Alabama actress finds home at center stage

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A figure is standing in the center of the theater stage. The props on the stage depict a house.

ARD SU / NEXTGENRADIO

By Brendan Bryan

This story was originally produced as part of NPR’s Next Generation Radio project as part of their collaboration with the Gulf States Newsroom.

When actress Lily Kate Gwin, 22, first walks into a theater, her eyes are immediately drawn to the stage. If it’s open, she’ll walk out to its center, look out at the empty house seats and take a deep breath.

“I don’t know how to describe it. It’s like a hollow space, but you feel the ghosts of the energy and the stories that have been told,” Gwin says. “It gets me excited to fill the seats and see them with people in them when the stage lights are on and someone’s giving the performance of a lifetime.”

On the stage is where Gwin found her sense of home, belonging, and what she believes to be her purpose — to tell stories. She was born in Huntsville, Alabama, was adopted at birth and grew up in a loving, two-story home in Fairhope, Alabama, that overlooked the bay with her family.

Lily Kate relaxes in an audience chair at the Troy Trojan Center Theater with her feet up on another seat.
Lily Kate Gwin relaxes in an audience chair at Troy University’s Trojan Center Theater on May 6, 2024. Gwin is comfortable and relaxed in her home, the theater. BRENDAN BRYAN/NEXTGENRADIO

Her earliest memory of the theater involves her adoptive parents. In second grade, Gwin and her class visited their local civic center for a production of Mulan. That production changed her life, Gwin says. Sitting on the edge of her mother’s knees, she was entranced by the songs, costumes and general spectacle.

“It was the first time it really clicked for me that this was something that I could do,” she says.

Sparks went off inside Gwin, and before she knew it, she was enrolled in an acting summer camp. Soon, she was spending almost every free moment at her local theater. There, she honed her skills and found a second home on the stage with her fellow actors.

Gwin describes her young experiences as “electrifying,” as she and other kids would come together to act, dance, sing and tell stories.

Gwin performed in an array of plays and musicals throughout grade school, becoming more entwined with the stage each time. Shows such as Once on This Island by Lynn Aarons and Stephen Flaherty furthered her love for storytelling. Gwin says she connected with the play’s themes of continuing the story — something she seeks to do every day — through love and growth. Watching other actors, such as Carol Burnett in Annie, taught her comedic timing. When she enrolled at Troy University, majoring in theater was a no-brainer.

Lily Kate dances and sings along with fellow actors during a performance of The Last Five Years.
Lily Kate sings and dances alongside her fellow actors in a production of The Last Five Years. This was her first two-person show where only she and one other actor performed alongside a non-speaking ensemble.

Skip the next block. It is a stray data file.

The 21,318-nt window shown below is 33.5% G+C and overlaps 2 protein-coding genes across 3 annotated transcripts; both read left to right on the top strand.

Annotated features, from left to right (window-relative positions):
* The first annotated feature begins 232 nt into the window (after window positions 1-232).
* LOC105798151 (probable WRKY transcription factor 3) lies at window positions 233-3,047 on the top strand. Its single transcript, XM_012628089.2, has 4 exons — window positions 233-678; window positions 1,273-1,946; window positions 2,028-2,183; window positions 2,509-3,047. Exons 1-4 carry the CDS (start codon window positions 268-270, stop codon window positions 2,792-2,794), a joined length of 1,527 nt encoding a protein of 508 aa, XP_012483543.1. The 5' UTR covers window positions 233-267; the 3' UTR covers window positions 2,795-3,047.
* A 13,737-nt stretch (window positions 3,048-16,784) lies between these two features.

PHOTO COURTESY OF LILY KATE GWIN/ANNA GRACE WILLIS

The difficulty of transitioning from high school to college acting was not lost on Gwin. She says it was like moving from a microscopic version of theater to the real world. Roles became more specific and the demands on her as an actor dramatically increased.

Competition for roles also increased, straining relationships within her adopted home, the theater. Instead of backing down, Gwin doubled down on her commitment to the stage and grew as a person. She took advice from one of her directors, who advised her that after the cast list was posted, she had one day to either celebrate or be sad. After that, it was back to work.

In her most recent role, Gwin played the witch from Stephen Sondheim’s and James Lapin’s Into the Woods. To date, it’s been her most intensive role. Like the witch who makes a complete physical transformation, Gwin morphs from a haggard old woman in the first act and becomes beautiful through magic in the second. All of this is done to win the love of Rapunzel, who was stolen by the witch as an infant. The witch is rejected by Rapunzel, and her character’s grief, in Gwin’s opinion, makes her more human.

Gwin has never met or known her biological parents, but an interesting connection exists between them. While moving to Troy University, her adoptive mother informed her that she believed her biological father went to Troy also to study theater.

Gwin sees this connection as confirmation that she chose the right life path. She doesn’t hold any ill will toward her biological parents, and she hopes that through her storytelling, she is making them proud — wherever they are.

Made with Flourish

“I have parents that love me and it’s not what they make it seem like in movies where people will say, ‘Have you ever met your real parents?’” Gwin said. “I know my real parents. They raised me and they’re wonderful.”

Gwin graduated from Troy on May 10 and leaving the theater department made her emotional.

“I mean, it’s going to break my heart a little bit,” she says. “I feel like it’s like any goodbye. It’s just a very grateful feeling.”

She describes acting as a job that invites goodbyes. However, as she also describes, wherever she goes, the theater will always be her home.

Gwin is already ready for her next step. She has an upcoming callback in Salt Lake City, Utah, on May 22.

Lily Kate sits cross-legged at the edge of the stage at the Troy Trojan Center Theater.
Lily Kate Gwin sits cross-legged at the edge of Troy University’s Trojan Center Theater on May 6, 2024. This is the same theater where she played the role of the witch in Into the Woods. BRENDAN BRYAN/NEXTGENRADIO

 

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